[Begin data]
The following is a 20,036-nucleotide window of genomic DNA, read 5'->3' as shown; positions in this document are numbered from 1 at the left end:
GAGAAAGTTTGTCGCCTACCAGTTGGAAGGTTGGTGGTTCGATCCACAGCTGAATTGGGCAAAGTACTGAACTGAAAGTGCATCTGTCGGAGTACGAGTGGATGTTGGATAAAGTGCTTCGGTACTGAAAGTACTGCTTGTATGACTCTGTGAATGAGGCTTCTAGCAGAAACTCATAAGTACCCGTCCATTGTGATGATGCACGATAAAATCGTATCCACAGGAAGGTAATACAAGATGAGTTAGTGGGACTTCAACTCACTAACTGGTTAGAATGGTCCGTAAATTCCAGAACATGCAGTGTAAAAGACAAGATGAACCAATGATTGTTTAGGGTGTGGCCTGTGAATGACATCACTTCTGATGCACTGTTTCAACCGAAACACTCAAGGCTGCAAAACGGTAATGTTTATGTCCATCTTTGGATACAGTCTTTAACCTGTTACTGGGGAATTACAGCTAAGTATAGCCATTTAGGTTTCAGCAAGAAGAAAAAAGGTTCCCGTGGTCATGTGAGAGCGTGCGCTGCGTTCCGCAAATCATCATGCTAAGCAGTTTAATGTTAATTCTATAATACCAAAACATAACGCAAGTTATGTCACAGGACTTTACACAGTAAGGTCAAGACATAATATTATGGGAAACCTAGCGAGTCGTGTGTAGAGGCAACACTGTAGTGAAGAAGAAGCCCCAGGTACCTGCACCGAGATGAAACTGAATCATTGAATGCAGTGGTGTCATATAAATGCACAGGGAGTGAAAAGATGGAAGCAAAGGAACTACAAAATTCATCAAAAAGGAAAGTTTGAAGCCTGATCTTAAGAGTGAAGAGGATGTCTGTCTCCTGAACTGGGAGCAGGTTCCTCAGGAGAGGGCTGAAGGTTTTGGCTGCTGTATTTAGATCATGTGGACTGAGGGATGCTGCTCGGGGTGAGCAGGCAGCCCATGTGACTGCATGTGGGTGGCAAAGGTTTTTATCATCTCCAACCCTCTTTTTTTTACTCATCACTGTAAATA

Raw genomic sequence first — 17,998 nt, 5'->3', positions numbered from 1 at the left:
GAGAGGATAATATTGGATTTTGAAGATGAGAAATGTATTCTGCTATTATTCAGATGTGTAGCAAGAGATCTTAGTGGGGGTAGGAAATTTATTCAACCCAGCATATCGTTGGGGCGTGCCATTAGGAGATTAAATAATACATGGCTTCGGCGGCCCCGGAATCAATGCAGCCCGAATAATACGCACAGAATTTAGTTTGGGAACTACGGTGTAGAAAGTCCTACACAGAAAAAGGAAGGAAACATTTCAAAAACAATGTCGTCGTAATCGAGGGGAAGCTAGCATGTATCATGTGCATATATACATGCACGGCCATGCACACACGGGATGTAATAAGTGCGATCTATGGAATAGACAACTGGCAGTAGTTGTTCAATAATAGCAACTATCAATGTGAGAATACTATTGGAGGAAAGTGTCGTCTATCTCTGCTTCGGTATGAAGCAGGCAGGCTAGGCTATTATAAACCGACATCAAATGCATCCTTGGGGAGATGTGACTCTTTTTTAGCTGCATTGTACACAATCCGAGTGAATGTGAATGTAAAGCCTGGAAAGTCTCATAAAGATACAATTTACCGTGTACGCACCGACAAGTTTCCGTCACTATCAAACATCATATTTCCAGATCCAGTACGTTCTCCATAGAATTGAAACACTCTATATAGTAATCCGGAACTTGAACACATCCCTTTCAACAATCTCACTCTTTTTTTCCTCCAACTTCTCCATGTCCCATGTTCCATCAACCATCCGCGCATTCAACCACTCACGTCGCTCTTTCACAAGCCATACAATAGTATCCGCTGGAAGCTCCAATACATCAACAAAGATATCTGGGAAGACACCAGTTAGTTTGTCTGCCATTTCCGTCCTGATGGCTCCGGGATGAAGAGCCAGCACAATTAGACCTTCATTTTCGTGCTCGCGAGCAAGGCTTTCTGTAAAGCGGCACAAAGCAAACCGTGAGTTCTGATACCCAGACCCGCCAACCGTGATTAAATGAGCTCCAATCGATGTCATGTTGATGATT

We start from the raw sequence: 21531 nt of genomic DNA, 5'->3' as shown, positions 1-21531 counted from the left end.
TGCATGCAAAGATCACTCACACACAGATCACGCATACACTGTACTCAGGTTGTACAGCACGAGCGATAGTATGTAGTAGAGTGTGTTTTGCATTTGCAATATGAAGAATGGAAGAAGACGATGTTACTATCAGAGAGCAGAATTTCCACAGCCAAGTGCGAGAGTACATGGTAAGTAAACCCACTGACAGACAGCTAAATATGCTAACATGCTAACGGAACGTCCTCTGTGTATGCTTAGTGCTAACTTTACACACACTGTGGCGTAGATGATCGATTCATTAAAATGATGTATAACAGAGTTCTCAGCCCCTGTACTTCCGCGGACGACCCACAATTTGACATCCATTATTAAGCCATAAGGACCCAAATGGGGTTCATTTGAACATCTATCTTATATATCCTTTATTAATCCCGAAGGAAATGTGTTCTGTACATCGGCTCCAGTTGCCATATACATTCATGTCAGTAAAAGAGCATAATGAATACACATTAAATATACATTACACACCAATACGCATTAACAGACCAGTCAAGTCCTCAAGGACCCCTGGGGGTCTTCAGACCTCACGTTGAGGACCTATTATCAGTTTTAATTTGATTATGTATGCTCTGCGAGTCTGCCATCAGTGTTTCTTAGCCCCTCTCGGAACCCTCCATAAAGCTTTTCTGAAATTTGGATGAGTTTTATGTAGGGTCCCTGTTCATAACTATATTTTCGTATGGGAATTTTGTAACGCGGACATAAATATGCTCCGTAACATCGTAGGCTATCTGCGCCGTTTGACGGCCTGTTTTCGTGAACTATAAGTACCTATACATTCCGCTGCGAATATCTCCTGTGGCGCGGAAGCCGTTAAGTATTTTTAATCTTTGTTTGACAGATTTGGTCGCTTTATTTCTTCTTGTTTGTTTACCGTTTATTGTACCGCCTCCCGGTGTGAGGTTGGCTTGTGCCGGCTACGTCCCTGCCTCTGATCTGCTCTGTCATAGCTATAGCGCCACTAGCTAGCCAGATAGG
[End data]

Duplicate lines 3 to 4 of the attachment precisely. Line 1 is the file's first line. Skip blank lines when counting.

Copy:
Raw genomic sequence first — 17,998 nt, 5'->3', positions numbered from 1 at the left:
GAGAGGATAATATTGGATTTTGAAGATGAGAAATGTATTCTGCTATTATTCAGATGTGTAGCAAGAGATCTTAGTGGGGGTAGGAAATTTATTCAACCCAGCATATCGTTGGGGCGTGCCATTAGGAGATTAAATAATACATGGCTTCGGCGGCCCCGGAATCAATGCAGCCCGAATAATACGCACAGAATTTAGTTTGGGAACTACGGTGTAGAAAGTCCTACACAGAAAAAGGAAGGAAACATTTCAAAAACAATGTCGTCGTAATCGAGGGGAAGCTAGCATGTATCATGTGCATATATACATGCACGGCCATGCACACACGGGATGTAATAAGTGCGATCTATGGAATAGACAACTGGCAGTAGTTGTTCAATAATAGCAACTATCAATGTGAGAATACTATTGGAGGAAAGTGTCGTCTATCTCTGCTTCGGTATGAAGCAGGCAGGCTAGGCTATTATAAACCGACATCAAATGCATCCTTGGGGAGATGTGACTCTTTTTTAGCTGCATTGTACACAATCCGAGTGAATGTGAATGTAAAGCCTGGAAAGTCTCATAAAGATACAATTTACCGTGTACGCACCGACAAGTTTCCGTCACTATCAAACATCATATTTCCAGATCCAGTACGTTCTCCATAGAATTGAAACACTCTATATAGTAATCCGGAACTTGAACACATCCCTTTCAACAATCTCACTCTTTTTTTCCTCCAACTTCTCCATGTCCCATGTTCCATCAACCATCCGCGCATTCAACCACTCACGTCGCTCTTTCACAAGCCATACAATAGTATCCGCTGGAAGCTCCAATACATCAACAAAGATATCTGGGAAGACACCAGTTAGTTTGTCTGCCATTTCCGTCCTGATGGCTCCGGGATGAAGAGCCAGCACAATTAGACCTTCATTTTCGTGCTCGCGAGCAAGGCTTTCTGTAAAGCGGCACAAAGCAAACCGTGAGTTCTGATACCCAGACCCGCCAACCGTGATTAAATGAGCTCCAATCGATGTCATGTTGATGATT